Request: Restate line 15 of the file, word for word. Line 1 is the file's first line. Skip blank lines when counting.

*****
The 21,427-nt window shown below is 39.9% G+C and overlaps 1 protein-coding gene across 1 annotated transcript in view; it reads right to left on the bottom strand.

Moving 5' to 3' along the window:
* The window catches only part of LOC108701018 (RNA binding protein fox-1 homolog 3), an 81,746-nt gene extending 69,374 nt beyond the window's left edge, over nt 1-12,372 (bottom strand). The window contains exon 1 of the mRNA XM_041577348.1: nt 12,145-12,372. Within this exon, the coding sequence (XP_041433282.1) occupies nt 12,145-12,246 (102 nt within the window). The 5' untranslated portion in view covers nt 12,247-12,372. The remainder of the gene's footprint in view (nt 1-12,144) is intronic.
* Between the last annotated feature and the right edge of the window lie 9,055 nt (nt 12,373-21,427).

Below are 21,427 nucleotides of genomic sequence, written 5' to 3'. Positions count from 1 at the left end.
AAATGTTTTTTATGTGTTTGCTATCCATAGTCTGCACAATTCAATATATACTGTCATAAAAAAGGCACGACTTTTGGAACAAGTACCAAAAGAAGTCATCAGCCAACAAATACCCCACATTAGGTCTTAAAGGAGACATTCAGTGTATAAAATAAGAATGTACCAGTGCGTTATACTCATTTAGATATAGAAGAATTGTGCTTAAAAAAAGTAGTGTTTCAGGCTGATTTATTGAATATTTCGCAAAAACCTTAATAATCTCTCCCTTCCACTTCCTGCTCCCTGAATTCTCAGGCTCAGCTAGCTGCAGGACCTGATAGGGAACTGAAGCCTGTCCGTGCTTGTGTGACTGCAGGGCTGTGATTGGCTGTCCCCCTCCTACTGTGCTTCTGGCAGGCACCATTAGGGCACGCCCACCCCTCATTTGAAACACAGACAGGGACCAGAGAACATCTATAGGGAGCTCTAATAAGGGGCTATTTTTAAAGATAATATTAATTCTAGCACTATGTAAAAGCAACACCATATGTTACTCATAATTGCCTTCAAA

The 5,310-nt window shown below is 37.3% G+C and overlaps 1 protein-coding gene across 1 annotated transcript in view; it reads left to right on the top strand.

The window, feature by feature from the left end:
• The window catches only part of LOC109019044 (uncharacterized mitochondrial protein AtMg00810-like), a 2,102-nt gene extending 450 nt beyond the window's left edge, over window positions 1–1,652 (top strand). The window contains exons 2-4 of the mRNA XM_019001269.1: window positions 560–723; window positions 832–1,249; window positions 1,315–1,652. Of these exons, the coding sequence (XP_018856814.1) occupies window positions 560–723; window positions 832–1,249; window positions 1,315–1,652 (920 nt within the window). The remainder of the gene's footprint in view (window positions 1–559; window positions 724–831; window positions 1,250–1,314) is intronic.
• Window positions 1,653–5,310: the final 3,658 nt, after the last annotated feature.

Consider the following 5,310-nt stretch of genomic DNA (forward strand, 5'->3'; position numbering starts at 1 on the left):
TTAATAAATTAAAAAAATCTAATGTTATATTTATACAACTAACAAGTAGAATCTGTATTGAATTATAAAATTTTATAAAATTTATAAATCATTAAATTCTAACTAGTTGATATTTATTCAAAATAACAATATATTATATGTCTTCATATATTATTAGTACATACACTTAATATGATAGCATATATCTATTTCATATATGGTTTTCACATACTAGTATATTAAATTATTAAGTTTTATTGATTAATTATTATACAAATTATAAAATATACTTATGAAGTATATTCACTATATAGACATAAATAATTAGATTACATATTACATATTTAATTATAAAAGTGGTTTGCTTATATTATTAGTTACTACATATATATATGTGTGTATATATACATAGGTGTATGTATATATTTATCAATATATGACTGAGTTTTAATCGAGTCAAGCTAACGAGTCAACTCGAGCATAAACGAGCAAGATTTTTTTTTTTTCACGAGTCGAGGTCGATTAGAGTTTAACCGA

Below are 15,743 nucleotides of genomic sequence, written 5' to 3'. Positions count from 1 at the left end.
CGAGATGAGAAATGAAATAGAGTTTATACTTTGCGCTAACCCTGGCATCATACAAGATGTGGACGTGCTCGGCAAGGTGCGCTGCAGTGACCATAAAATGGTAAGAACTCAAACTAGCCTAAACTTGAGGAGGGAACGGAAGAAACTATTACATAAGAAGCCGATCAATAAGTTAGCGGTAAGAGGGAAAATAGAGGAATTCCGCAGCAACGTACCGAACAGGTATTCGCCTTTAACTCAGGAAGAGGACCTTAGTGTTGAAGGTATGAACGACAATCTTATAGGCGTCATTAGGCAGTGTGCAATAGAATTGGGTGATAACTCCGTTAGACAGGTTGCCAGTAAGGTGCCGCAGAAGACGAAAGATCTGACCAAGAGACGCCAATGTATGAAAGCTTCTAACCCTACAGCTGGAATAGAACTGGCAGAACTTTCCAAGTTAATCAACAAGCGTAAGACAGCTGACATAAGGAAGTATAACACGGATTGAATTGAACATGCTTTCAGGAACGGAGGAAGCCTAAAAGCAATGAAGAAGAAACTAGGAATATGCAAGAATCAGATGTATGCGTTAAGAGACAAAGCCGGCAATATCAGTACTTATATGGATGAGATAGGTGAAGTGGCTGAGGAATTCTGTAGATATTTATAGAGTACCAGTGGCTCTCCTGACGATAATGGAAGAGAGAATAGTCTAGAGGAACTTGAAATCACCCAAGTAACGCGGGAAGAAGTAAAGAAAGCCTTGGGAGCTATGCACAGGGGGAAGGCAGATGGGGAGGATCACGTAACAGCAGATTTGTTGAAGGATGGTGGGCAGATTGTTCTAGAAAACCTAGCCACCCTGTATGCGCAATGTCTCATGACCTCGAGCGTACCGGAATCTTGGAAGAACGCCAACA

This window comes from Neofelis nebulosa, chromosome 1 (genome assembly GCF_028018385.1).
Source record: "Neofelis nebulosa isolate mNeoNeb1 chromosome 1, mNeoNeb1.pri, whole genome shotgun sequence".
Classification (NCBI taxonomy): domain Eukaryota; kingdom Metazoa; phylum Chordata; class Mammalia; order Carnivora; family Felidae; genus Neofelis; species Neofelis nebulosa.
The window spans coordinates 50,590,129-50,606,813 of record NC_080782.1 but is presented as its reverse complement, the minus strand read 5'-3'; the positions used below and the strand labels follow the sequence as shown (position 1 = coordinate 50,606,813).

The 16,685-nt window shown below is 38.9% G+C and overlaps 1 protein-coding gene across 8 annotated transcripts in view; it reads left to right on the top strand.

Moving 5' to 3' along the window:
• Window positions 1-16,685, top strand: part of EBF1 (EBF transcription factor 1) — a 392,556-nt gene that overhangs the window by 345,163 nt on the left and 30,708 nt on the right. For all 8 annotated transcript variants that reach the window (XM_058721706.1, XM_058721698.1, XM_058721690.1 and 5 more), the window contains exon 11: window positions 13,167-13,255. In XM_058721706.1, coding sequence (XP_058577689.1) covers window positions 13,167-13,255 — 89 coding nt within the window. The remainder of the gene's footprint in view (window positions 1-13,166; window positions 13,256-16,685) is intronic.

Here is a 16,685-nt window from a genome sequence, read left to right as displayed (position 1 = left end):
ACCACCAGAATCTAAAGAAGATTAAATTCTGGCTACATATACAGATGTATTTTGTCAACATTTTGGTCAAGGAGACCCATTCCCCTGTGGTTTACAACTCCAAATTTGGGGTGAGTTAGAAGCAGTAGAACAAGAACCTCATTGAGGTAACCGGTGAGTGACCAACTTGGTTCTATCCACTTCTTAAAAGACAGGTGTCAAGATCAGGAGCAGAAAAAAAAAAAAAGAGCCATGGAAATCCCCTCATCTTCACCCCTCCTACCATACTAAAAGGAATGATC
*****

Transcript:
This window comes from Neofelis nebulosa, chromosome 1 (genome assembly GCF_028018385.1).